In our last episode on Investing, we’re going to be talking about indicators. In other words, I’m going to tell you a few things you can use to gauge whether a company — or a market — is healthy.
I’ll start with companies, since things are pretty straight forward: all the health information, typically, is within their financials. The things you’re going to be looking out for is as follows:
- Solid EPS growth. Shows that the company’s income is growing. We use this number rather than net income, as EPS better represents the amount of money going towards your shares.
- A P/E between 1 and 25. A P/E outside of these numbers isn’t terrible, but by the value investing standards we mentioned at the beginning of this series, we typically want something in this range. All it essentially means is that the price is close enough to the actual current performance of the company (the actual ratio is stock price over EPS)
- Consistent dividends. Typically when consistent dividends start for a company, they don’t go down — in concern that it will cause the stock price to tank with it. This is more something to look for if you like the free cash that dividends provide.
- Low P/BV. Similar idea to P/E, where BV is the book value of the company.
- Low trade volume. Remember in episode one where I mentioned that risk is tied to how many people trade on a company? I mentioned that companies with a low amount of trades are typically more risky — however, if they have everything I’ve mentioned above, then they lean a lot more closely to high returns than to going bankrupt.
- Employee quality. This is a very hard indicator to measure, but I like including it because employee happiness and experience ties very well to a company’s performance. So if you are able to get the inside scoop on this, it will serve you very well!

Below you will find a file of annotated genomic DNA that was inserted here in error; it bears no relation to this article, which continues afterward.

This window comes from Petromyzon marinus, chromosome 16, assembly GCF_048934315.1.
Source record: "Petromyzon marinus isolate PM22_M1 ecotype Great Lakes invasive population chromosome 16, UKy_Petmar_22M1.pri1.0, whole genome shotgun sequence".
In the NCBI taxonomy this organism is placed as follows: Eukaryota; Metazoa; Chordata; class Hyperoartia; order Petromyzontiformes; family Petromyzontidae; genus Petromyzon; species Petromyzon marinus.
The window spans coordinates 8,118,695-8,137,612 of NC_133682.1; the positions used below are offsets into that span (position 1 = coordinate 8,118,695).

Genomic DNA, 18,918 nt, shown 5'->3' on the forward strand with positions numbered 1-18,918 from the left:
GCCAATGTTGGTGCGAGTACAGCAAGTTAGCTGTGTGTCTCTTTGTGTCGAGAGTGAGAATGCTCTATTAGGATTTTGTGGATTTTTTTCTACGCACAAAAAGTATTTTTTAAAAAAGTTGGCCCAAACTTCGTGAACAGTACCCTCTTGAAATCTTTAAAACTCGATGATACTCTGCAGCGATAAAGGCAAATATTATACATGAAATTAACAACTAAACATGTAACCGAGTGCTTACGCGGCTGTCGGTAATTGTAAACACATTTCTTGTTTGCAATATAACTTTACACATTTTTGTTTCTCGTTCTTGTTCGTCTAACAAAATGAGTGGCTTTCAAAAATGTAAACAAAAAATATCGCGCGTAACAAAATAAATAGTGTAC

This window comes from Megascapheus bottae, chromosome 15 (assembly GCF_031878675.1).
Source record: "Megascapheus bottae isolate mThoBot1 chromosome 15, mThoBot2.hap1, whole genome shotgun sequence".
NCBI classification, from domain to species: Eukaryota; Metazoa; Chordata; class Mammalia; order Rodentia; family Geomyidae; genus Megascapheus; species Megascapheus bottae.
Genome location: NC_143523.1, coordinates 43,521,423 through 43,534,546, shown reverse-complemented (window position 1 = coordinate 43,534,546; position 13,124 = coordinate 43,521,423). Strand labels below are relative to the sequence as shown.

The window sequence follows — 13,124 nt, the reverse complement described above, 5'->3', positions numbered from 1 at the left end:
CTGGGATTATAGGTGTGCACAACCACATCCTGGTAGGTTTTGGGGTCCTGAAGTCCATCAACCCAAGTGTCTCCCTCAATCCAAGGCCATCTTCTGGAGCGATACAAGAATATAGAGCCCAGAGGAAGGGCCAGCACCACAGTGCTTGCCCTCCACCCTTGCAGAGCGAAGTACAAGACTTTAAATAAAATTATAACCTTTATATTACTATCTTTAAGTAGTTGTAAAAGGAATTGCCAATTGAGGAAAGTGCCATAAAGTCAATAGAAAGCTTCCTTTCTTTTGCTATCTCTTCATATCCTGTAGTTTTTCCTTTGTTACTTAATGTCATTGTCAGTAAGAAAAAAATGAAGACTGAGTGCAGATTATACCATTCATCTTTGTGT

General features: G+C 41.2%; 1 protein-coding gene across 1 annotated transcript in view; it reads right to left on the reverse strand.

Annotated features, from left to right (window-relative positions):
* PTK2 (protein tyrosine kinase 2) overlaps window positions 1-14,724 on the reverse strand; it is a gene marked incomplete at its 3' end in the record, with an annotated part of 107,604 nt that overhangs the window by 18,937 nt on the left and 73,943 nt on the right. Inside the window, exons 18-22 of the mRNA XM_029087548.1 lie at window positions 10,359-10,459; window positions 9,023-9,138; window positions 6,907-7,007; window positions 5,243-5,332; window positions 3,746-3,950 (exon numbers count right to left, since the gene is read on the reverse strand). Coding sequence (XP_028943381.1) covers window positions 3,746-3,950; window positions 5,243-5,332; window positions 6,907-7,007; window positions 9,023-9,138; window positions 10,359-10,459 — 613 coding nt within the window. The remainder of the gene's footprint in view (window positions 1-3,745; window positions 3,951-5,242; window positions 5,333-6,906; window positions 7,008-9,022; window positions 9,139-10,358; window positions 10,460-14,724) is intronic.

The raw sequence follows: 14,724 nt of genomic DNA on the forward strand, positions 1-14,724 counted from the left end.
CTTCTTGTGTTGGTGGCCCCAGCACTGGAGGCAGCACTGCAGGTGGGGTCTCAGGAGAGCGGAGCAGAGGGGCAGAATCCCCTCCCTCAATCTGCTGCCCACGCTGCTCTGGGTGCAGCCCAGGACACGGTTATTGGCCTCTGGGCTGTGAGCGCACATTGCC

To round off our series, we’ll move into the macro world — that is, the economy as a whole. There are a lot of economic indicators — I mean, a lot — but I’ll try to just go over the ones that are the easiest to understand and also the most meaningful.
As a general rule, if investors act as though things are all good and nothing can go wrong, act in extreme caution. On the other hand, if investors say that things are all bad and the markets are ruined, start buying. This just follows the rules of buying low and selling high, and everything else I’ll talk about follows this rule quantitatively.
The first important economic indicator to know is the yield curve. This one is a bit complicated, but it’s mentioned so often that I feel the need to mention it in this episode. Essentially you can make a map of the yields on US debt, with the X axis being the number of years (10, 15, 30…) and the Y axis being the interest rate. Typically what you’ll see is that when the number of years goes up, the interest rate goes up — this makes sense, as the farther you go into the future, the more bad things that can happen (AKA risk) and therefore the more you’ll ask for interest. However, when things are bad, the yield curve inverts — that means that the more recent years give the most interest payments. This, of course, flips the equation on its head; now the current times are seen as the most risky, and the future by comparison seems a safe haven.
Another related indicator is looking at consumer and corporate debt, as opposed to sovereign debt. For consumer and corporate debt, we’ll typically see it grow relatively rapidly in good times, whereas it will decline sharply during bad times.
Finally, we have indicators of overtrading. Overtrading serves as markers of “novice traders” entering the market. Typically when there are times of overtrading, we see things such as increased speculation, overestimation of returns, and excessive trader leverage. Typically when overtrading happens, it means we’ve hit the peak of the current cycle.
So, that finally finishes off our most length series to date! After next week’s inspiration intermission, we’ll be taking a look at some fitness tips. See you soon!